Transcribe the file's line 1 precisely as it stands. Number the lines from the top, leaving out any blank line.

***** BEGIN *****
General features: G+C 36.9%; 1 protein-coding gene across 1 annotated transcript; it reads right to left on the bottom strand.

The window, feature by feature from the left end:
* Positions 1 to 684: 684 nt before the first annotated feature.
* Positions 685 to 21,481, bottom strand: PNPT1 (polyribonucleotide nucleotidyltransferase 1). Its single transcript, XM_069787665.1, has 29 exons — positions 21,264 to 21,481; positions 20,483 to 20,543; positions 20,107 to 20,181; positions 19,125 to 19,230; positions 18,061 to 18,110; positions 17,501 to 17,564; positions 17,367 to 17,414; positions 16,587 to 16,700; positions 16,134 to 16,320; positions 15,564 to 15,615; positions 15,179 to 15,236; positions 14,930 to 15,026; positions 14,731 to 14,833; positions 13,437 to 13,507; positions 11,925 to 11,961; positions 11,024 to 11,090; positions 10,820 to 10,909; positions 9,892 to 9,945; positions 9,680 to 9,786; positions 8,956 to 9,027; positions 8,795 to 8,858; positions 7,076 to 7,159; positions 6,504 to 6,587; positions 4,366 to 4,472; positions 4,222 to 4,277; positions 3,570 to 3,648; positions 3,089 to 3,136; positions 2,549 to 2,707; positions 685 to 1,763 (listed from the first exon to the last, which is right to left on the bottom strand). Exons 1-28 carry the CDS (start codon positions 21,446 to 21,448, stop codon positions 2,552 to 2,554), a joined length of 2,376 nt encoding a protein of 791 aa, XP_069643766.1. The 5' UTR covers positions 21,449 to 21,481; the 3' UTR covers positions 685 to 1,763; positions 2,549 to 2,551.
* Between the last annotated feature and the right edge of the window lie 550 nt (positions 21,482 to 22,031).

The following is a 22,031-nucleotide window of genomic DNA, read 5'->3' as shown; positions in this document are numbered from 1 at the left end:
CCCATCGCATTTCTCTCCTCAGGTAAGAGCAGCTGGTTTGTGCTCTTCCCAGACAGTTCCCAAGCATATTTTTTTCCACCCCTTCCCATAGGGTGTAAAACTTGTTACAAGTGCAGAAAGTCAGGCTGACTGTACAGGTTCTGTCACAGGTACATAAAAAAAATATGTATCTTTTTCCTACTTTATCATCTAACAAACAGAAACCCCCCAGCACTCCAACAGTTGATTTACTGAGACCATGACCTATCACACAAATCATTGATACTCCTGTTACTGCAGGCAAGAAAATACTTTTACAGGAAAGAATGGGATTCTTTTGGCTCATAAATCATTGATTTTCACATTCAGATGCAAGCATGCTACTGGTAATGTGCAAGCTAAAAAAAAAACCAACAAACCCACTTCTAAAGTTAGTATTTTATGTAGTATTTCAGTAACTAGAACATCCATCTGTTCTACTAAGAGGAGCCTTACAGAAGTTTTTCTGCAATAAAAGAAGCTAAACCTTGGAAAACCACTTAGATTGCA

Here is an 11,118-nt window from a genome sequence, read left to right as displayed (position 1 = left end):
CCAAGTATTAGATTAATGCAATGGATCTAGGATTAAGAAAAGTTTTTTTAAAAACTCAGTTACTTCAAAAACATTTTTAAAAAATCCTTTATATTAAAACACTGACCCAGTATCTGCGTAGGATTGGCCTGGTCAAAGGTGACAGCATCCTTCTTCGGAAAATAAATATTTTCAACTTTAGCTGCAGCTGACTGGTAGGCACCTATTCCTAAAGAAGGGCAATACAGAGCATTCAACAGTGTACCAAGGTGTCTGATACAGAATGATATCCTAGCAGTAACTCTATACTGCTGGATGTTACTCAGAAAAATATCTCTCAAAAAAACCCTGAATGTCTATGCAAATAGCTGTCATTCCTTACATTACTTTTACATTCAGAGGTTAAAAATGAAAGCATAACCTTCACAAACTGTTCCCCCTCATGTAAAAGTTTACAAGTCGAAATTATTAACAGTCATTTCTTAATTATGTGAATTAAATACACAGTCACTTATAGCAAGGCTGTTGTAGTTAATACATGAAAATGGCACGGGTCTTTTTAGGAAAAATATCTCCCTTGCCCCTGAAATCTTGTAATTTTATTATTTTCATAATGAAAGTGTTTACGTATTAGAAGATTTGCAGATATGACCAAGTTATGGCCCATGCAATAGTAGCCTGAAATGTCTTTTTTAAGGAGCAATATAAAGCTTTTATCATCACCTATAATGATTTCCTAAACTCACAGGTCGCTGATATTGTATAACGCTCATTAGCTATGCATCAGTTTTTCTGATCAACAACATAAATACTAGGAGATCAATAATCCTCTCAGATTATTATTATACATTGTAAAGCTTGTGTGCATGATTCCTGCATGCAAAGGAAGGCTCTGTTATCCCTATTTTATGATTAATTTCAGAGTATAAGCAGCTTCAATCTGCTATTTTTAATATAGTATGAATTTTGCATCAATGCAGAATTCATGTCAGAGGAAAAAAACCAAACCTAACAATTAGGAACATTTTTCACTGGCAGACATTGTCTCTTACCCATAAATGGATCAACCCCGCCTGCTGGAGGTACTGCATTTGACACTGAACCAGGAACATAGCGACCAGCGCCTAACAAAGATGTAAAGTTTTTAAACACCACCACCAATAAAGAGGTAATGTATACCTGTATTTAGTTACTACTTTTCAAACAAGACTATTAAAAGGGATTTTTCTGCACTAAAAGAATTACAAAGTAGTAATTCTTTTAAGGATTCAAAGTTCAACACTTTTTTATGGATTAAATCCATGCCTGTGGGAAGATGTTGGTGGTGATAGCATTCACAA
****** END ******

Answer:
General features: G+C 36.9%; 1 protein-coding gene across 1 annotated transcript; it reads right to left on the bottom strand.